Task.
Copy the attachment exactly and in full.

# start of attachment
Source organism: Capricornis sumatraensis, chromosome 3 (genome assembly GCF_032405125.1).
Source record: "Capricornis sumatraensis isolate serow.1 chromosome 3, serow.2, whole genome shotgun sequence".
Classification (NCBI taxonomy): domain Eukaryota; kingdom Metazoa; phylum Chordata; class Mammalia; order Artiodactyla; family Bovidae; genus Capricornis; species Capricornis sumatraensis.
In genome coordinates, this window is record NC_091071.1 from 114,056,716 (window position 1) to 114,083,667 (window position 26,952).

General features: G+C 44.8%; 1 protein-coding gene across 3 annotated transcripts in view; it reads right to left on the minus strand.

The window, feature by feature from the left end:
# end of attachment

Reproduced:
Source organism: Capricornis sumatraensis, chromosome 3 (genome assembly GCF_032405125.1).
Source record: "Capricornis sumatraensis isolate serow.1 chromosome 3, serow.2, whole genome shotgun sequence".
Classification (NCBI taxonomy): domain Eukaryota; kingdom Metazoa; phylum Chordata; class Mammalia; order Artiodactyla; family Bovidae; genus Capricornis; species Capricornis sumatraensis.
In genome coordinates, this window is record NC_091071.1 from 114,056,716 (window position 1) to 114,083,667 (window position 26,952).

General features: G+C 44.8%; 1 protein-coding gene across 3 annotated transcripts in view; it reads right to left on the minus strand.

The window, feature by feature from the left end: